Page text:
I'm not going to tell you Tron: Legacy is a good film, because it's not.
I'm not even going to tell you that if the original hit some personal chord in any sense, you'll enjoy it well enough for what it is...
...because in order to enjoy the sequel to Tron, you had to REALLY Love the original. It HAS to be personal. And I mean a LOT. For me, seeing Tron by myself, in the theatre at ten years old in Davenport while my brother and his then girlfriend now wife saw Officer And A Gentlemen, hit something in me.
It has to touch you in a way that allows the colors, hues, feelings and emotions involved with being allowed to see a movie by yourself for the first time, and simultaneously have that movie touch a place that evokes that first time when you understand the concept of subtext. And have all that intertwine in a way that will never be broken.
Ten years old. By myself for the first time ever from a house populated by three older brothers, a younger sister and, at times, four dogs (fourteen with puppies in the summer) in a crackerbox house, economy in the shitter, dad on strike, government cheese in play for dinner, wearing hand-me-down clothes too short for me, in small town Iowa in 1982. My time. My. Time. For the first time ever. Not to mention various other unmentionables going on at the time.
And I was offered a film with space and vision and visuals that, I'm sorry Star Wars fans, allowed you to be entirely engrossed in a world utterly unseen (by '82, I saw the Star Wars world and it was glorious. Tron was new...maybe because unlike Star Wars, it was mine - nobody else knew nor cared about it).
After reading about the production later in life, I realized the subtext I saw probably wasn't intentional. For me, at the time though, and that time was a time when the local restaurant printed on the back of their menus the Soviet targets like the power plant across the river and the radius of a nuclear bomb impact on that plant, imparting the knowledge in my 10 year-old, Lynard Skynyrd-infused brain that I would be instantly incinerated, Communism vs. the Free World was the order of the day.
I know that's bullshit now. I knew it was bullshit three years after that. But in that time, at that moment, by myself being able to completely form my own conclusions irrespective of ANY other input, influence or other judgment, Tron was mine. Rare thing, that. No older brother to interfere and tell you you're being ridiculous. No conversation about it at all. It was mine to gestate, incubate and fell as I pleased. So much so. It was Possibility.
I'm never going to see the original Tron with a critical eye. Never. Too much involved and nothing will ever take away that initial, very personal experience. I remember the popcorn, I remember the seat I sat in, I remember every minute of waiting for my brother and his girlfriend to finish up their movie, sitting on a ledge, hoping that the time alone would be longer, that it would give me more minutes, more seconds to myself to digest and enjoy this new-found time alone.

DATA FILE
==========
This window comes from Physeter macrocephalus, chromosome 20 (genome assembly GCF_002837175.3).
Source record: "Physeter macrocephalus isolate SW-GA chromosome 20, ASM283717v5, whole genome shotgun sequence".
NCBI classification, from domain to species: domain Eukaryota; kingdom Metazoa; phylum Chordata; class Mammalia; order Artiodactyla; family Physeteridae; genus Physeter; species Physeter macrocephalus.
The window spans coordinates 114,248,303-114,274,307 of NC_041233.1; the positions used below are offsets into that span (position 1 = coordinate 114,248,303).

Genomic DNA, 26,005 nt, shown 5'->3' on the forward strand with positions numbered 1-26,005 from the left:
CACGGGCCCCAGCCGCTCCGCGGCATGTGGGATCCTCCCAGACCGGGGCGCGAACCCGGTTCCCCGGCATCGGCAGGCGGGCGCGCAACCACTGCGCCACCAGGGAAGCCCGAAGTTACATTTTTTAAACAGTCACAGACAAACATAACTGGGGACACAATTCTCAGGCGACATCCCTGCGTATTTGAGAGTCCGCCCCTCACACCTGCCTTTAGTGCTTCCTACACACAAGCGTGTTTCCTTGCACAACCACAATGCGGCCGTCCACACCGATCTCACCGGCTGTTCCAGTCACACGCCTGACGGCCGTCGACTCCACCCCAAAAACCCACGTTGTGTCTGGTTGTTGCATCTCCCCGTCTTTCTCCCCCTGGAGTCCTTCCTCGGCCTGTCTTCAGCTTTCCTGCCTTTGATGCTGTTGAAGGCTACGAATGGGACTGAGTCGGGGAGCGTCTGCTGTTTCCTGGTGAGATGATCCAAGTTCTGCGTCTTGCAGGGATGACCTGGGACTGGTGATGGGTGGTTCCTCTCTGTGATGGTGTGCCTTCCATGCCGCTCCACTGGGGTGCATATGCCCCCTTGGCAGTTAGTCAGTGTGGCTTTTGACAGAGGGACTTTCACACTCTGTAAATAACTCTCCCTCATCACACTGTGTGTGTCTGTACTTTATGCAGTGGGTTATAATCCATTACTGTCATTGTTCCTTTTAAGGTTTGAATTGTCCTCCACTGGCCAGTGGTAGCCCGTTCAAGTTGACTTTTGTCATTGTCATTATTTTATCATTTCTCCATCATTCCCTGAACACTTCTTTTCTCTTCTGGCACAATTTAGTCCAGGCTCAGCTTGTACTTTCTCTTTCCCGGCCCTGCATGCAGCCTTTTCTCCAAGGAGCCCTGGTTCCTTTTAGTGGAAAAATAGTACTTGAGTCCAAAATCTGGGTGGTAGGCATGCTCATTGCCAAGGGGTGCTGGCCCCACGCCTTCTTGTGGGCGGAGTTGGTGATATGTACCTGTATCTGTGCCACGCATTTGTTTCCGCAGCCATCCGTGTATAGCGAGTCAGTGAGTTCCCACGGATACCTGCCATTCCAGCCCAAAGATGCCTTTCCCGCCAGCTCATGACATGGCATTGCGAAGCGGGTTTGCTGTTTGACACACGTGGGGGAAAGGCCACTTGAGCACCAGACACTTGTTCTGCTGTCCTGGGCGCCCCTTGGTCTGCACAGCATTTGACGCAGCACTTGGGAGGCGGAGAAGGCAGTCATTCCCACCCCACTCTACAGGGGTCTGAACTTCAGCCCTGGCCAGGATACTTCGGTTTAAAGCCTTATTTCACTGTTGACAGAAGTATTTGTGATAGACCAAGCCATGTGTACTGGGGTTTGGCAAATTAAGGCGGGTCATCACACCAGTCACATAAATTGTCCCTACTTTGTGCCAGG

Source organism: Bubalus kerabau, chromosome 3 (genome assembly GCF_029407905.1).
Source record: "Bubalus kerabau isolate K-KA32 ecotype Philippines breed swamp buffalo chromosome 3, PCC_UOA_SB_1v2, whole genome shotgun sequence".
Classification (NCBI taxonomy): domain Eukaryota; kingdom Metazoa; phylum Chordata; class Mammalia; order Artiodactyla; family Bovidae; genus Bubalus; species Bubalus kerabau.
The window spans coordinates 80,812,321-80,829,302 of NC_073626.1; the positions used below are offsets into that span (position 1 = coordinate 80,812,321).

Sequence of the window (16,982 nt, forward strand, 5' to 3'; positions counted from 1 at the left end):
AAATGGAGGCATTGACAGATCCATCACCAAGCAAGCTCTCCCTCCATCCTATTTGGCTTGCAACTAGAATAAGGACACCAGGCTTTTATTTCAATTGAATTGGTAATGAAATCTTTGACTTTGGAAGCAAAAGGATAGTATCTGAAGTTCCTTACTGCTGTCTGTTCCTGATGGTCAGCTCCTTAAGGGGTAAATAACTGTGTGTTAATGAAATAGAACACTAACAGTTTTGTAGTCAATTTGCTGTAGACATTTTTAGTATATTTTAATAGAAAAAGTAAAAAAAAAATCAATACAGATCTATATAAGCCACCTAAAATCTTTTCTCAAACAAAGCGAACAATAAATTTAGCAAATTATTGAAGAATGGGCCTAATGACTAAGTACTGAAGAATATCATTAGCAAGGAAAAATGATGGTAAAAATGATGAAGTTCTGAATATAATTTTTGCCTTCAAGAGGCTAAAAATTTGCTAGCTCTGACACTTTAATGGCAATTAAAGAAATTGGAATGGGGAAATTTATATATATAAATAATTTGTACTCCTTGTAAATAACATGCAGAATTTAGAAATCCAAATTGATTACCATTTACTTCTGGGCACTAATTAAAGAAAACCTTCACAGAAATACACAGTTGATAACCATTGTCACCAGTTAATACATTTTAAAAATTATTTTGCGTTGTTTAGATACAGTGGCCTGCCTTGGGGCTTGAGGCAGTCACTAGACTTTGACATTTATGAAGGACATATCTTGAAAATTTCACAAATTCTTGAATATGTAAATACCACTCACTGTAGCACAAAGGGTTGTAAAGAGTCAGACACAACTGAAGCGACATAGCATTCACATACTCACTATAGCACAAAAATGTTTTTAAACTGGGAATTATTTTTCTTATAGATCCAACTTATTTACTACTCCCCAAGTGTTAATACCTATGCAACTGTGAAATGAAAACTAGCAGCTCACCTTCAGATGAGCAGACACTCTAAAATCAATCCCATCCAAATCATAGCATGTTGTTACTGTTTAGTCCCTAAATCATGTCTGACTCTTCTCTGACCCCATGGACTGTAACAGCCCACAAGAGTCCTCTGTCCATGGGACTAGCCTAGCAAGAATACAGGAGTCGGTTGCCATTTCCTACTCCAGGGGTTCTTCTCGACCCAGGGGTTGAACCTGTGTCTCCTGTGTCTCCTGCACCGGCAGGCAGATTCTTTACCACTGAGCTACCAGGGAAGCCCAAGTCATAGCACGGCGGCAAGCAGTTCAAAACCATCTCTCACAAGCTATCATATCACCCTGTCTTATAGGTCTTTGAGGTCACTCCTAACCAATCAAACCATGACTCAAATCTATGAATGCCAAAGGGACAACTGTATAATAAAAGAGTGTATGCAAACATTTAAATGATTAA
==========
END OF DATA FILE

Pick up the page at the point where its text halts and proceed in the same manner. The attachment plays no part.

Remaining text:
It was the first taste of adulthood. So Tron is personal. And I will never apologize for something like that. Heck, I'll even start a blog debating all takers on the merits of the original entirely separate from my personal experience.
The sequel only extends that first experience. As a film by itself, it's a bit cold, a bit playing on the original in merely superficial ways, a bit like seeing a shadow. But. In many ways, not so much. This is the original creator, Steven Lisberger's, baby and he goes all in (boning up on the original helped. Watched my VHS version and bought the soundtrack to the sequel. Can't believe by VCR still worked.).
It's a loud, in your face film amplified by the Daft Punk soundtrack. They're complete Tron nerds but rhythms take over the film in effusive and interfering ways, not allowing the breath and space needed but that's always been the duo's rub. No space to process. Unfortunately, the holes in the screenplay attempt to fill the gaps with music. And like any geek fest, playing above the average movie-goers' intelligence is rewarded by the critics but doesn't pay the mortgage. It feels like the latter may have been a wee bit more focused on than the former for the most part. Feels perfunctory at times while only occasionally engrossing.
The original set the bar for live-action animation. This one sets a different bar. It delivers a visual wonderland while playing in the darker, black-based regions of the eye. It's not Avatar, a movie that uses bright contrasting colors as a crutch. Tron: Legacy went the hard way.
In 3D, it also doesn't overdo the effect, choosing its moments carefully, which is welcome (unlike the GD trailers. Cripes! I get it. It's coming at me. WOW!).
And contrary to many critics bemoaning the de-aging of Jeff Bridges and its supposed "creepiness," it doesn't come off like that at all. It's fine. The mouth to nose ratio is a tad weird and the eyes are too tapered but it's fine and good. Even intriguing.
No recommendation here. I can't see anyone who didn't REALLY love the original getting into the sequel much. It's eye candy and that's it. But if you're 36-44 years old and you saw the original in the theatre, plop down $14 and see it in 3D. I'm sure you've blown $14 on worse things this week.